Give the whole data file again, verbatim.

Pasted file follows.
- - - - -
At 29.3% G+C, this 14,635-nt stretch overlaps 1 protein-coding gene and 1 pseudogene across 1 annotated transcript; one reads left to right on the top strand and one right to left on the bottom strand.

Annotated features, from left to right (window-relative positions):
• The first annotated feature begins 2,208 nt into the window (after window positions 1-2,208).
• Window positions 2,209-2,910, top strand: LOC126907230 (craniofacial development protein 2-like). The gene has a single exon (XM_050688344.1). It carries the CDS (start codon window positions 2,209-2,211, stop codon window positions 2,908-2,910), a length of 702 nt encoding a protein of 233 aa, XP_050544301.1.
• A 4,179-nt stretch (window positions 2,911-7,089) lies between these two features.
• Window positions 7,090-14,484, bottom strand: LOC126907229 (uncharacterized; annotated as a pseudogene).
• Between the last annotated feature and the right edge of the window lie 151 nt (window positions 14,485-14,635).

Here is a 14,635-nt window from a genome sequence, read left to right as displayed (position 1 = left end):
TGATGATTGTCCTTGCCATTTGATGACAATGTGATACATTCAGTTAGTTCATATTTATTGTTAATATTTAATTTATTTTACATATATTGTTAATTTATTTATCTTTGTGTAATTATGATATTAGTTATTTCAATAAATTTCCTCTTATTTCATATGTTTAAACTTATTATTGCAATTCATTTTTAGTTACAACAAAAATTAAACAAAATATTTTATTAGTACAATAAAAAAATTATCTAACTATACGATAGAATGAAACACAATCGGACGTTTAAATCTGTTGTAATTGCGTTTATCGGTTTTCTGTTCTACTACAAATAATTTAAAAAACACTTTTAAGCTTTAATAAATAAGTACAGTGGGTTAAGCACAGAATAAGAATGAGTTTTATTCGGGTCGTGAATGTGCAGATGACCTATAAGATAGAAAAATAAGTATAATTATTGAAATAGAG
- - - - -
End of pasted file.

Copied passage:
At 29.3% G+C, this 14,635-nt stretch overlaps 1 protein-coding gene and 1 pseudogene across 1 annotated transcript; one reads left to right on the top strand and one right to left on the bottom strand.

Annotated features, from left to right (window-relative positions):
• The first annotated feature begins 2,208 nt into the window (after window positions 1-2,208).
• Window positions 2,209-2,910, top strand: LOC126907230 (craniofacial development protein 2-like). The gene has a single exon (XM_050688344.1). It carries the CDS (start codon window positions 2,209-2,211, stop codon window positions 2,908-2,910), a length of 702 nt encoding a protein of 233 aa, XP_050544301.1.
• A 4,179-nt stretch (window positions 2,911-7,089) lies between these two features.
• Window positions 7,090-14,484, bottom strand: LOC126907229 (uncharacterized; annotated as a pseudogene).
• Between the last annotated feature and the right edge of the window lie 151 nt (window positions 14,485-14,635).

Here is a 14,635-nt window from a genome sequence, read left to right as displayed (position 1 = left end):
TGATGATTGTCCTTGCCATTTGATGACAATGTGATACATTCAGTTAGTTCATATTTATTGTTAATATTTAATTTATTTTACATATATTGTTAATTTATTTATCTTTGTGTAATTATGATATTAGTTATTTCAATAAATTTCCTCTTATTTCATATGTTTAAACTTATTATTGCAATTCATTTTTAGTTACAACAAAAATTAAACAAAATATTTTATTAGTACAATAAAAAAATTATCTAACTATACGATAGAATGAAACACAATCGGACGTTTAAATCTGTTGTAATTGCGTTTATCGGTTTTCTGTTCTACTACAAATAATTTAAAAAACACTTTTAAGCTTTAATAAATAAGTACAGTGGGTTAAGCACAGAATAAGAATGAGTTTTATTCGGGTCGTGAATGTGCAGATGACCTATAAGATAGAAAAATAAGTATAATTATTGAAATAGAG